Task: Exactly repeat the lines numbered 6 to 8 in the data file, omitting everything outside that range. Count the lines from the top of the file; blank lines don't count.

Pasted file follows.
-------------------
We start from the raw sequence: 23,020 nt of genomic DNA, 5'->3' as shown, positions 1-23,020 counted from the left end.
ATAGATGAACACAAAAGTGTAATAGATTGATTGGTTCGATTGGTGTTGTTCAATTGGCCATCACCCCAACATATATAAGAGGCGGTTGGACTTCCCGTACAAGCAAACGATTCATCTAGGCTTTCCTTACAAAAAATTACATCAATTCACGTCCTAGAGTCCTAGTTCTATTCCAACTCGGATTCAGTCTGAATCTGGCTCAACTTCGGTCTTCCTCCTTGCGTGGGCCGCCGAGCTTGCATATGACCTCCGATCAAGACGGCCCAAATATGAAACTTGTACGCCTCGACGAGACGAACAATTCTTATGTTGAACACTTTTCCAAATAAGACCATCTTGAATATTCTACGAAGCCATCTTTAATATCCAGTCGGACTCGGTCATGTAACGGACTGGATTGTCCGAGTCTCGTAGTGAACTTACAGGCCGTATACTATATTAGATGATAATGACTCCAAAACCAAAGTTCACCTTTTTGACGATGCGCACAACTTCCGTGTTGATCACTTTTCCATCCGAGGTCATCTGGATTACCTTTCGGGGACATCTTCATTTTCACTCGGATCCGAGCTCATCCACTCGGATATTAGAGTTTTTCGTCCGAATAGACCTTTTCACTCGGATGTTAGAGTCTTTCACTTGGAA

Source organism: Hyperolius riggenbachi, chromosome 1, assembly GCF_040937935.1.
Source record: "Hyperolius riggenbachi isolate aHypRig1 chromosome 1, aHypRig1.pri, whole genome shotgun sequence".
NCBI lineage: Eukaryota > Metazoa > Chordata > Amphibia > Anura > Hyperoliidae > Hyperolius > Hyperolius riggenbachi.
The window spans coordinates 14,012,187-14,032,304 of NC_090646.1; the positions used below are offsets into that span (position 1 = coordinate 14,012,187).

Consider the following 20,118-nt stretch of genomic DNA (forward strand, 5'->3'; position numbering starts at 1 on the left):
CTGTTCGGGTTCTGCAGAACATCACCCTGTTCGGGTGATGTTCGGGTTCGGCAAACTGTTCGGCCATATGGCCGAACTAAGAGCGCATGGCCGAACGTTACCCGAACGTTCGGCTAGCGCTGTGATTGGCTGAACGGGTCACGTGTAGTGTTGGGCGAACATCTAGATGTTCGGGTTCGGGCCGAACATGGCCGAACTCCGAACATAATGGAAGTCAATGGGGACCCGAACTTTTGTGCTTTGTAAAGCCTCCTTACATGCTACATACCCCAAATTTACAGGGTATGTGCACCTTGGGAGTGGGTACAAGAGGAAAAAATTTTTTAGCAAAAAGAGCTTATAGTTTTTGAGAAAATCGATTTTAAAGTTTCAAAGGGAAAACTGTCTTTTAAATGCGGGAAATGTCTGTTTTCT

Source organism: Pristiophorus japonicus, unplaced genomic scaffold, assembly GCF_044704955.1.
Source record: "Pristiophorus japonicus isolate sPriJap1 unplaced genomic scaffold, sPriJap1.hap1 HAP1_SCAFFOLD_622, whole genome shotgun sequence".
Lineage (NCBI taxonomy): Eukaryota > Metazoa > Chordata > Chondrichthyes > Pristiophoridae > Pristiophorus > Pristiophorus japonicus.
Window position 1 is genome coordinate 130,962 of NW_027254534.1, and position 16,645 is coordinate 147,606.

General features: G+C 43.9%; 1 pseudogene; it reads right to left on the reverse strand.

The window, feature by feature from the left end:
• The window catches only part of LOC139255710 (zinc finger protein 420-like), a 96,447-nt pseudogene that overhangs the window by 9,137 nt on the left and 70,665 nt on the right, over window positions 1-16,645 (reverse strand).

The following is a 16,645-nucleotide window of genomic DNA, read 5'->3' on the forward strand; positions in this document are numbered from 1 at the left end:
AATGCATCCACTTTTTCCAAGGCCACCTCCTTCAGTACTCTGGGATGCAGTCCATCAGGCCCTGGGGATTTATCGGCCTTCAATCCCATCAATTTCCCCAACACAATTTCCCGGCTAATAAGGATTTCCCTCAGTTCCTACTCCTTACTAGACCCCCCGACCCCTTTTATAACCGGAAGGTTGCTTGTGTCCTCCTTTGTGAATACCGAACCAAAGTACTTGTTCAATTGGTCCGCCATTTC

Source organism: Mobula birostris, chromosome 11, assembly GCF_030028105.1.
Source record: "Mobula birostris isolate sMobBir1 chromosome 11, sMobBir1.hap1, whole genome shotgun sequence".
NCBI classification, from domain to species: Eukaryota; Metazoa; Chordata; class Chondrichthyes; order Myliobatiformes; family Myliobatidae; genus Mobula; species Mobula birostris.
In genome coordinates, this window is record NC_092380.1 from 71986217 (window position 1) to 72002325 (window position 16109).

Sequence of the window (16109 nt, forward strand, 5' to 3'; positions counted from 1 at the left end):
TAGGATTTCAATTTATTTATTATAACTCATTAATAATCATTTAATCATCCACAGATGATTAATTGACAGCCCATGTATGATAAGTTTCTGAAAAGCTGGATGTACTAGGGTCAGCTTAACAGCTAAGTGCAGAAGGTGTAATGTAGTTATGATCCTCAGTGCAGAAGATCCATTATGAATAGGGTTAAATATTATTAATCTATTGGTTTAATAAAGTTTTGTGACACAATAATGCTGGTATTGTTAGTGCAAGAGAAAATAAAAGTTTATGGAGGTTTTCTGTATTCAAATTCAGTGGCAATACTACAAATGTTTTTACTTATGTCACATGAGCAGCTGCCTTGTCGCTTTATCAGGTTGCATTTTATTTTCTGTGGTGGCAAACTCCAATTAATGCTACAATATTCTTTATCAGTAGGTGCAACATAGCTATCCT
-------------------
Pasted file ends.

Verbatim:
The window spans coordinates 14,012,187-14,032,304 of NC_090646.1; the positions used below are offsets into that span (position 1 = coordinate 14,012,187).

Consider the following 20,118-nt stretch of genomic DNA (forward strand, 5'->3'; position numbering starts at 1 on the left):
CTGTTCGGGTTCTGCAGAACATCACCCTGTTCGGGTGATGTTCGGGTTCGGCAAACTGTTCGGCCATATGGCCGAACTAAGAGCGCATGGCCGAACGTTACCCGAACGTTCGGCTAGCGCTGTGATTGGCTGAACGGGTCACGTGTAGTGTTGGGCGAACATCTAGATGTTCGGGTTCGGGCCGAACATGGCCGAACTCCGAACATAATGGAAGTCAATGGGGACCCGAACTTTTGTGCTTTGTAAAGCCTCCTTACATGCTACATACCCCAAATTTACAGGGTATGTGCACCTTGGGAGTGGGTACAAGAGGAAAAAATTTTTTAGCAAAAAGAGCTTATAGTTTTTGAGAAAATCGATTTTAAAGTTTCAAAGGGAAAACTGTCTTTTAAATGCGGGAAATGTCTGTTTTCT